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Preparing for June Ordinations: Q&A with the Candidates

KEVIN MUES What are you most looking forward to about being ordained to the Transitional Diaconate? The transitional diaconate is a period of about a year. A man is ordained to the More »

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Grant Brings Money School to Rural Community

by Lucy Medvec Catholic Charities of North Louisiana (CCNLA) recently took its financial education class, The Money School, on the road to Ringgold and it was all made possible by a grant More »

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St. John Berchmans School Reigns as 10 Time Science Olympiad State Champions!

by Mary Simpson The St. John Berchmans Science Olympiad team won the State Science Olympiad competition held in Hammond, LA in March of this year – in fact, they have won it More »

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St. Joseph Seminary Youth Events

by Kelby Tingle, Diocese of Shreveport Seminarian Throughout the course of the academic year, there are many exciting events that take place within the seminary community at St. Joseph Seminary College. The More »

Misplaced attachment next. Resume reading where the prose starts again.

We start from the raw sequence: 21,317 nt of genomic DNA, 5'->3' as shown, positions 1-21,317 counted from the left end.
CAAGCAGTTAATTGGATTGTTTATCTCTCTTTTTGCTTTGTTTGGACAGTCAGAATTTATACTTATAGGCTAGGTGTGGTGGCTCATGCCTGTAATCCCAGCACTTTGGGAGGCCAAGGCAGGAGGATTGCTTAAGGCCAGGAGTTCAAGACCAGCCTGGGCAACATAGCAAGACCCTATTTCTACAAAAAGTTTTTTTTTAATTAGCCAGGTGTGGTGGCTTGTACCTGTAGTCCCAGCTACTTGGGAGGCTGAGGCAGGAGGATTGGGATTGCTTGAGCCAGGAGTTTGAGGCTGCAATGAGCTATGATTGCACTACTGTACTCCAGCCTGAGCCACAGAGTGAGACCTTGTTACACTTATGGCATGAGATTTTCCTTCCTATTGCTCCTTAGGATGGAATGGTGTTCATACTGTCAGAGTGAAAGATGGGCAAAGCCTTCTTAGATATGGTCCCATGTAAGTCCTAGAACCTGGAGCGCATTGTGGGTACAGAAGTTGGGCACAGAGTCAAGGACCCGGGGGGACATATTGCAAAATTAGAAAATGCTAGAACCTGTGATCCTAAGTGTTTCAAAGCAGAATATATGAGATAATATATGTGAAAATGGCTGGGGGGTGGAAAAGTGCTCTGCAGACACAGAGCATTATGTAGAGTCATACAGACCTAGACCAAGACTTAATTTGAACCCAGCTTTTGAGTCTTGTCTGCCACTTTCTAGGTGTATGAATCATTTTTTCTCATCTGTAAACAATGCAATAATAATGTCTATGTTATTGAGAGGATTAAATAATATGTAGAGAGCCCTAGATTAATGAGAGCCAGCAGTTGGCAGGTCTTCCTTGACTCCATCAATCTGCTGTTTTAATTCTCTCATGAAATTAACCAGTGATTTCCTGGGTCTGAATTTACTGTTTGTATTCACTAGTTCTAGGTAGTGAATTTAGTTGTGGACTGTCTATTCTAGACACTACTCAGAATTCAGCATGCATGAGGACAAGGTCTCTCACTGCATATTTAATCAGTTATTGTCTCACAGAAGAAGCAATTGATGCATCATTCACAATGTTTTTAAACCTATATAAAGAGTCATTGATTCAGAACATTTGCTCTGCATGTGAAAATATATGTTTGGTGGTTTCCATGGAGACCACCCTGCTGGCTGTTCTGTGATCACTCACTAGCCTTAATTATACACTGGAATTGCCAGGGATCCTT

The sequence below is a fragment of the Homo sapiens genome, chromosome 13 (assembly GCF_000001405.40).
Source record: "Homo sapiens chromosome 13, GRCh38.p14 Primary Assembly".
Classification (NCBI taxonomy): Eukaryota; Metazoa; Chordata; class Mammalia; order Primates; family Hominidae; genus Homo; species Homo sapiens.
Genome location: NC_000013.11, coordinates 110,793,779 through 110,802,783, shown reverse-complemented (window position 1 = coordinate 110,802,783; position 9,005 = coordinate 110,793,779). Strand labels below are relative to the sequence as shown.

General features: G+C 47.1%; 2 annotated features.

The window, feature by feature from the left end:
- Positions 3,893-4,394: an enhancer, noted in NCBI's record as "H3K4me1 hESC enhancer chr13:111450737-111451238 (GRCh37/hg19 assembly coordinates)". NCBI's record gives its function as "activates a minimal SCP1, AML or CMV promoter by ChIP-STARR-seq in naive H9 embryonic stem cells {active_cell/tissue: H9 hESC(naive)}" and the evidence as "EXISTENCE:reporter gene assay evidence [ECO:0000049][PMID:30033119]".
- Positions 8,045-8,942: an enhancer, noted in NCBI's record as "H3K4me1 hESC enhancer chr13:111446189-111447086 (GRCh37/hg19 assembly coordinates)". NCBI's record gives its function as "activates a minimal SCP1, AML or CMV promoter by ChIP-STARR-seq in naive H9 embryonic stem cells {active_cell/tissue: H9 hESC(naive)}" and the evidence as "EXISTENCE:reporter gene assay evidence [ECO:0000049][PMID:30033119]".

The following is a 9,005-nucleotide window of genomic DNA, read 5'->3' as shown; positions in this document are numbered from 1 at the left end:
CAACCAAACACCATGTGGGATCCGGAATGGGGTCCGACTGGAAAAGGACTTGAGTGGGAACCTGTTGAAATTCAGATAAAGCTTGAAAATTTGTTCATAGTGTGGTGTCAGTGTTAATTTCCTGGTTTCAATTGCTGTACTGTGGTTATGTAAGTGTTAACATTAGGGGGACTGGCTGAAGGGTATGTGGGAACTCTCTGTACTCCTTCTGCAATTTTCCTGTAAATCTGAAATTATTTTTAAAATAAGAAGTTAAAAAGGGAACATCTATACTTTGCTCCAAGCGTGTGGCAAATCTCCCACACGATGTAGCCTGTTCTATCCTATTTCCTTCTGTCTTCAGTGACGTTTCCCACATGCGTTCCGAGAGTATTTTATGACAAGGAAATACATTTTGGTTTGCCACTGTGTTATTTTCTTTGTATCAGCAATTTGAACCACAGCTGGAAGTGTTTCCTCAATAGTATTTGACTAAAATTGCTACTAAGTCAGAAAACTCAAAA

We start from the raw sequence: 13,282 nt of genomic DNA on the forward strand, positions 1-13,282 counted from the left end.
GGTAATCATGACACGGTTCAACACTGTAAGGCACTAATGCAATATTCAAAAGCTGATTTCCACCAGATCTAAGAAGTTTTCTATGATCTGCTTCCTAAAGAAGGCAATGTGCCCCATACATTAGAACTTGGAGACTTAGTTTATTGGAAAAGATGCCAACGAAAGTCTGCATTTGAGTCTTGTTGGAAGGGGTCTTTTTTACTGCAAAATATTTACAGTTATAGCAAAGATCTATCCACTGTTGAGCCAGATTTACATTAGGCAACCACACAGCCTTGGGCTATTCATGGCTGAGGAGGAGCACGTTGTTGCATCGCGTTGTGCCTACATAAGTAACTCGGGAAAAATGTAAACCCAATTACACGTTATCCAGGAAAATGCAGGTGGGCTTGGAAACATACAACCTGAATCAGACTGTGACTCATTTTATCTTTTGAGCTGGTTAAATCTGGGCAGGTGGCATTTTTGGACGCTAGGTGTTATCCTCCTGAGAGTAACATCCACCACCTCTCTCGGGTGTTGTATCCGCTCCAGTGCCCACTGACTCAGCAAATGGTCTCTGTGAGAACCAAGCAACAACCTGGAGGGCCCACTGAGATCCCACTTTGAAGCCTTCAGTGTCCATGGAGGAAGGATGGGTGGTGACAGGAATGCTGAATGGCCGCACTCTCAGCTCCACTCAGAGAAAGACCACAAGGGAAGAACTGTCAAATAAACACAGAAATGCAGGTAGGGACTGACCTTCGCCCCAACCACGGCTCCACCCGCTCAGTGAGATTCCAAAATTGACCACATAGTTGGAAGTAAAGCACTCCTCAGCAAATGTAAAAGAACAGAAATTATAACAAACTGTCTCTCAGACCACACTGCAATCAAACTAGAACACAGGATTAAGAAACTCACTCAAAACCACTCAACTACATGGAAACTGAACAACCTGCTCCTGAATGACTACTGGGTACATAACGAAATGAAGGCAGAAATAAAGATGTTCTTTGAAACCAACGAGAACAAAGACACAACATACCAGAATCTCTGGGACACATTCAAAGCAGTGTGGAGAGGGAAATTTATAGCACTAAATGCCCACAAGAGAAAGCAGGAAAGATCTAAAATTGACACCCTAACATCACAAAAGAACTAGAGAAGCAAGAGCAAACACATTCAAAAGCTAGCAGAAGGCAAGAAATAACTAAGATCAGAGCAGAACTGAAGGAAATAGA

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Navigating the Faith: Memorial of Mary, Mother of the Church New Feast Day

by Dianne Rachal, Director of Worship The Congregation for Divine Worship and the Discipline of the Sacraments issued a decree signed by Robert Cardinal Sarah, Prefect, on March 3, 2018, announcing that More »

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Domestic Church: Finding the Divine Plan in Grief

by Katie Sciba I lost my dad in the fall of 2013. After dodging more adventurous deaths in his youth, he met his match in cancer. He fought for two-and-a-half years before More »

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Faithful Food: Summer Recipes for Life

by Kim Long Birthdays when I was a child were a Real. Big. Deal. What exactly do I mean when I say that? My birthday, which falls in the later part of More »